Movie-A-Day: Legend of the Drunken Master (1994)

That movie with some guy named Jackie Chan

Cast: Jackie Chan as Fei Hung, and other people who I assume are famous in China

Premise: When a doctor’s son bumbles into an international crime conspiracy, he uses his controversial martial arts style to save the day.

As with most Americans, my image of Jackie Chan was shaped by films like Rush Hour and Shanghai Noon. He’s the goofy Asian guy who we’re surprised to learn is a badass. But unlike in our dumb movies, in China he’s…the goofy Asian guy who we’re surprised to learn is a badass. That’s kind of his thing. The primary difference is that Chan’s chinese efforts allowed him almost total control over production. He was responsible for his stunts, choreography, and even editing. This allowed for his works to be a lot more distinct than his big budget Hollywood schlock. One example of those works is today’s film.

As someone whose never seen a Chinese Jackie Chan film, the first that struck me was how cartoonish he can be. In most American films, the humor is derived from how out of place he is in America (with one of the few exceptions being the god-awful The Tuxedo). In Drunken Master, it’s just because he’s a goofy son of a bitch. Since the premise of the film requires him to be drunk, it perfectly showcases Chan’s cheeky humor. Chan’s character Fei-hung is a gifted martial artist who becomes increasingly wacky-yet-deadly the more sloshed he gets. This leads to techniques such as “down the hatch” where he dodges attacks by chugging.

The cartoony nature of the film isn’t limited to Chan either. Probably the biggest star in the film besides him is the late Anita Mui who plays Chan’s stepmother, despite being 5 years YOUNGER than he is (eww).

This actress is one of the best physical comedians i’ve ever seen; particularly her facial expressions. Like Chan, she’s also pretty adept at combining comedy and kung fu. The cast of Drunken Master is pretty funny in general. For instance, the primary bad guys are all businessmen who are inexplicably good at kung fu, leading to scenes such as a new steel mill foreman keeping his workers in line by picking up a FLAMING STEEL BAR and fighting off his entire crew with it.

Despite the emphasis on drunken kung fu, most of the action is pretty straightforward. Chan’s drunken style is more like a “super mode” and most of the scenes have him using more conventional martial arts. Not to say this is boring; many of Chan’s signatures are present such as improvised weapons; one famous scene has him fighting off a gang of axe-wielders with a frayed bamboo shoot. In addition, every character has a unique and appropriate fighting style; the tall and lean bad guy has an aggressive kick-centric style to utilize his range, whereas Chan’s father has a very rigid style reflecting his stern demeanor. Touches like this are great because this film doesn’t have much in the way of true “acting”, so characterization comes from how these people fight (which thankfully everyone does).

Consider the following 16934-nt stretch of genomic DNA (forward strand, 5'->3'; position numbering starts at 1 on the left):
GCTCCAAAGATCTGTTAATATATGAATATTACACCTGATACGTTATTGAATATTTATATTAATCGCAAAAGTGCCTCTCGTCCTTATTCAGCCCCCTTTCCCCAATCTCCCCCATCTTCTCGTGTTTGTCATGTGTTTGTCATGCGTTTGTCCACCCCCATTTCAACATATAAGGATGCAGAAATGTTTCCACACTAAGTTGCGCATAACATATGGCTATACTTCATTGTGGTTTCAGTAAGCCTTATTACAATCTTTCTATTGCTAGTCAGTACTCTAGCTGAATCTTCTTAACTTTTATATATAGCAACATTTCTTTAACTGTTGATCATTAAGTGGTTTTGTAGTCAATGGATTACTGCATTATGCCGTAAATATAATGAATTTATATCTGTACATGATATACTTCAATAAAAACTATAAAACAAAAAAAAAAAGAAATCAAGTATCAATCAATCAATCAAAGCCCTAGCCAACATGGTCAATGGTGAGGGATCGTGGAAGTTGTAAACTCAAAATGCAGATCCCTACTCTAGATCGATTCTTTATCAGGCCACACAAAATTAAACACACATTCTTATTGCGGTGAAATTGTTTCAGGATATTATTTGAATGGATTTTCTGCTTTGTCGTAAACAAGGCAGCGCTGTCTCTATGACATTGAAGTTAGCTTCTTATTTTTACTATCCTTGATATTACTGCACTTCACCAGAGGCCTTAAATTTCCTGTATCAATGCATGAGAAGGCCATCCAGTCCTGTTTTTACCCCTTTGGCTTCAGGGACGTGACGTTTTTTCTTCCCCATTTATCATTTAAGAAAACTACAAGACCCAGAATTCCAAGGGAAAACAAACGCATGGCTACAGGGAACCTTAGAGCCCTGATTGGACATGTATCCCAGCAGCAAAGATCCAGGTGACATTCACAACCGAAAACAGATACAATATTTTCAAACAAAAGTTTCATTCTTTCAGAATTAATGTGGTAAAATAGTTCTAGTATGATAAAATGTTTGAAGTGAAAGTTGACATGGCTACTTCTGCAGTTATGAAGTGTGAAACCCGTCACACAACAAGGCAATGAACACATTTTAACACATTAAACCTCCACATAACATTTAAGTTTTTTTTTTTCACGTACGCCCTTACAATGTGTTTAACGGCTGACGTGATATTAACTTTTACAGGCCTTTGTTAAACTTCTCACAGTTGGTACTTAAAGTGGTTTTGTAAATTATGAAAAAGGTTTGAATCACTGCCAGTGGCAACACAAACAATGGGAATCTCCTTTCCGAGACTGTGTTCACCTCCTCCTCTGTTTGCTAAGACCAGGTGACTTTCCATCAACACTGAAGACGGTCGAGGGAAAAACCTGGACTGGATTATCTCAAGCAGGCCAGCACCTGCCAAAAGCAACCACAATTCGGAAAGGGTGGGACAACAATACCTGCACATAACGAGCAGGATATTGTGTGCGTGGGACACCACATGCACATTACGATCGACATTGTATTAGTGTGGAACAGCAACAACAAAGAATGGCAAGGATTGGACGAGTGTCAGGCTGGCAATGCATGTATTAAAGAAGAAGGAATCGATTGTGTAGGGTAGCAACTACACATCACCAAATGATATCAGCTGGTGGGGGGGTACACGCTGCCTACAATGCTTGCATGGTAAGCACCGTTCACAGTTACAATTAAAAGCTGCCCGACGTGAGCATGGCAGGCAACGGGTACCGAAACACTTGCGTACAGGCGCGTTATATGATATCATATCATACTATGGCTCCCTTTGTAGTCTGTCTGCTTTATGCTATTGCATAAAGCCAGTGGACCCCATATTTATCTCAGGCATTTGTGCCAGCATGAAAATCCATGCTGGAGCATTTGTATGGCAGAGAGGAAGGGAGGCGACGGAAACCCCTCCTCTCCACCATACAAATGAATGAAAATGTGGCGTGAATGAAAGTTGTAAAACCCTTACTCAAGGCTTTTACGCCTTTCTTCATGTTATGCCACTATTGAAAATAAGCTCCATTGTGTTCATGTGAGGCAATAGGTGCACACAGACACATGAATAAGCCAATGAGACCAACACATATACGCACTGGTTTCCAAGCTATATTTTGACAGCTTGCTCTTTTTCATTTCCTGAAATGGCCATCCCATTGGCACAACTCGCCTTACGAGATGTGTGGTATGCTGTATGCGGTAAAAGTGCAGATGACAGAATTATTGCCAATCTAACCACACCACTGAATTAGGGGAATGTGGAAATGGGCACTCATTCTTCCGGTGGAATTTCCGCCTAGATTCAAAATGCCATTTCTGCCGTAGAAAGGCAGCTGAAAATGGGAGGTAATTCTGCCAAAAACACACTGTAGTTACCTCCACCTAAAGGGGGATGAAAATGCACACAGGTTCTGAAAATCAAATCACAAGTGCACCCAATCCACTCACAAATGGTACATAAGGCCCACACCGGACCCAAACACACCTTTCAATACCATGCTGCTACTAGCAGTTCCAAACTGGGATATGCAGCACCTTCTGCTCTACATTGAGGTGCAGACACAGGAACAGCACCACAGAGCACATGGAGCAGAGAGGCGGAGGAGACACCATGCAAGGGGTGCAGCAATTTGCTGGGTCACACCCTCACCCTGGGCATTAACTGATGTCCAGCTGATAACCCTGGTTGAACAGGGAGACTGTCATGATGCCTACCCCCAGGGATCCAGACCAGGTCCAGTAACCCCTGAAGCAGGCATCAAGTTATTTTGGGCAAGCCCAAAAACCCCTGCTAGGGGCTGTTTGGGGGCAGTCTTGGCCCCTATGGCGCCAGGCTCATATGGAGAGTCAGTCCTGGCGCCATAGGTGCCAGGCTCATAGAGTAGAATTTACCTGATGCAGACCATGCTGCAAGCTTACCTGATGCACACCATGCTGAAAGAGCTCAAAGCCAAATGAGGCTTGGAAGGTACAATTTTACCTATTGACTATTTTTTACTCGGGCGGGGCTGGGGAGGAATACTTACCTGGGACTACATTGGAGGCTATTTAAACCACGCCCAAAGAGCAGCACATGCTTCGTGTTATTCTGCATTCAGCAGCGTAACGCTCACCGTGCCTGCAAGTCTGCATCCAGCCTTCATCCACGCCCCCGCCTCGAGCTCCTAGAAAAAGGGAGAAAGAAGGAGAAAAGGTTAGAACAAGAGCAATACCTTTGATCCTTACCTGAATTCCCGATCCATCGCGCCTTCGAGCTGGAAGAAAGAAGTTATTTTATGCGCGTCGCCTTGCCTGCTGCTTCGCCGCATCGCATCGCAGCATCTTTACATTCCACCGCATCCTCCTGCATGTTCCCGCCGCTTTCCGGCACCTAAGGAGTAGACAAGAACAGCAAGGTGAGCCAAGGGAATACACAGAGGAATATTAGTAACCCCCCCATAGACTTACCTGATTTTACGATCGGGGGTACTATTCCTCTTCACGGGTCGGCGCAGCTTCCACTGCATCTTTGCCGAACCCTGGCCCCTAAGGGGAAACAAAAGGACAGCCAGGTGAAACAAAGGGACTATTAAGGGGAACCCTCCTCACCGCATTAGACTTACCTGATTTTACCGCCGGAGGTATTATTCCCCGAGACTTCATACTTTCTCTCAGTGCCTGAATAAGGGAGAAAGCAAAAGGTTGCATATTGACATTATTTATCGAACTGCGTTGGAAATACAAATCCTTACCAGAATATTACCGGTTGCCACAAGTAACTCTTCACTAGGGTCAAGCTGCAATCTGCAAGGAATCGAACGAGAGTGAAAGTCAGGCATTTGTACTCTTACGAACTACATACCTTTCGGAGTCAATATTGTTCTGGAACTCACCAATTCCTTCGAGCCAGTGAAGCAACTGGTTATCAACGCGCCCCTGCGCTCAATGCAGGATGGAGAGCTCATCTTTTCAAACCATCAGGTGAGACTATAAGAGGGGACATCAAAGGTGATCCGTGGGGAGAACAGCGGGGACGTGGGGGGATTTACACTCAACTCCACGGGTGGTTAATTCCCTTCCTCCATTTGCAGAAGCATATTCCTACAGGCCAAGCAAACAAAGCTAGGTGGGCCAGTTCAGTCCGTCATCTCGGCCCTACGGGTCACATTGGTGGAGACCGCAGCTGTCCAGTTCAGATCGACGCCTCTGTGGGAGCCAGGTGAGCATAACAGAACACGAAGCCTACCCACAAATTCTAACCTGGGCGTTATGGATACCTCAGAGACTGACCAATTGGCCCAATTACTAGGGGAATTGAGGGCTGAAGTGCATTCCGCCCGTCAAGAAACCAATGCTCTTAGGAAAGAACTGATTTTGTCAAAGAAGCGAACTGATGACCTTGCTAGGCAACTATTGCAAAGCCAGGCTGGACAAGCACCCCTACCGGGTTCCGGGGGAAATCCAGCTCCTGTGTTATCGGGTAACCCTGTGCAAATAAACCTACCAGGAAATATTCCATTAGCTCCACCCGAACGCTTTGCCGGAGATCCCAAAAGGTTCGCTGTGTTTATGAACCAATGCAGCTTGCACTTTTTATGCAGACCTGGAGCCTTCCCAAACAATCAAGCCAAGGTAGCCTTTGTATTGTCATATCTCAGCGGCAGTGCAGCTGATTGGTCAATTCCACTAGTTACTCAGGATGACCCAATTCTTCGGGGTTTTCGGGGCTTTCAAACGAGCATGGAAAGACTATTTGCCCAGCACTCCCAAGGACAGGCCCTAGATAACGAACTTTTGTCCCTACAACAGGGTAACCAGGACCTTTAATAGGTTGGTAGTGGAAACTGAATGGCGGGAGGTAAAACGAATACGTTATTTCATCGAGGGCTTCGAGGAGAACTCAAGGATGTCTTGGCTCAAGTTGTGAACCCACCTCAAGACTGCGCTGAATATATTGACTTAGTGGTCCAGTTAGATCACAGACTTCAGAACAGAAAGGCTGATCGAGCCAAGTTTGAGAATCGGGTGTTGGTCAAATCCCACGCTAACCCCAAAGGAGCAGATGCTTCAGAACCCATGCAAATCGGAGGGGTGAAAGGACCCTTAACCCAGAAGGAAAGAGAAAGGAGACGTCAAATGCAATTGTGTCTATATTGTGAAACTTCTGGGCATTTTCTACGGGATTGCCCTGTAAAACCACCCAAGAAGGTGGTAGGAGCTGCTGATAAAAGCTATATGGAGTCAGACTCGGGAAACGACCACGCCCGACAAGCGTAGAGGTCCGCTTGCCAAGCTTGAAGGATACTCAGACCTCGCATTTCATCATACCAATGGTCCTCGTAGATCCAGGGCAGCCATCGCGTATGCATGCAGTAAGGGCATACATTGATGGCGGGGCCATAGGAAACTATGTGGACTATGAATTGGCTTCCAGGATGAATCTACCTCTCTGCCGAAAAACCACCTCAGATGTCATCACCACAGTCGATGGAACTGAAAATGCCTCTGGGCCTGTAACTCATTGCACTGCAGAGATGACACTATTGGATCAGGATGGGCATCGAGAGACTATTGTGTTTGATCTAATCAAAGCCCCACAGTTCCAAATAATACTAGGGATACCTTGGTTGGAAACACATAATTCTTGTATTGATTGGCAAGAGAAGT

If I had to say anything “bad” about the film, it’s that the film has one…uncomfortable…scene. After Chan’s first use of drunken  boxing, his dad beats him with a stick and then, for being complicit with his fighting, threatens to beat his mother too (which he only relents on doing because she’s pregnant and that of course makes it wrong). I imagine this might be a bit of values dissonance, though I don’t know much about what was considered appropriate in 90’s Chinese film.

Overall, this was a great movie. It’s hard to get across the quality of an action film in a text review, but trust me when I say this is one of the most distinct (and funny) martial arts films you’ll find on NetFlix.

If you want a more insightful critique of Chan’s skill as an action comic, check out Every Frame A Painting’s YouTube video on the topic.

My Rating: Two bottles up!

Stray Thoughts

  • Chan’s character creates several funny names for his moves (“maiden flirts with gentleman”, “corkscrew opens wine bottle”, etc). I assume this inspired Hak Foo from Jackie Chan Adventures.

  • The bad guy does a standing split in a suit. I can’t even find a job in one. Life is unfair.

 

 

 

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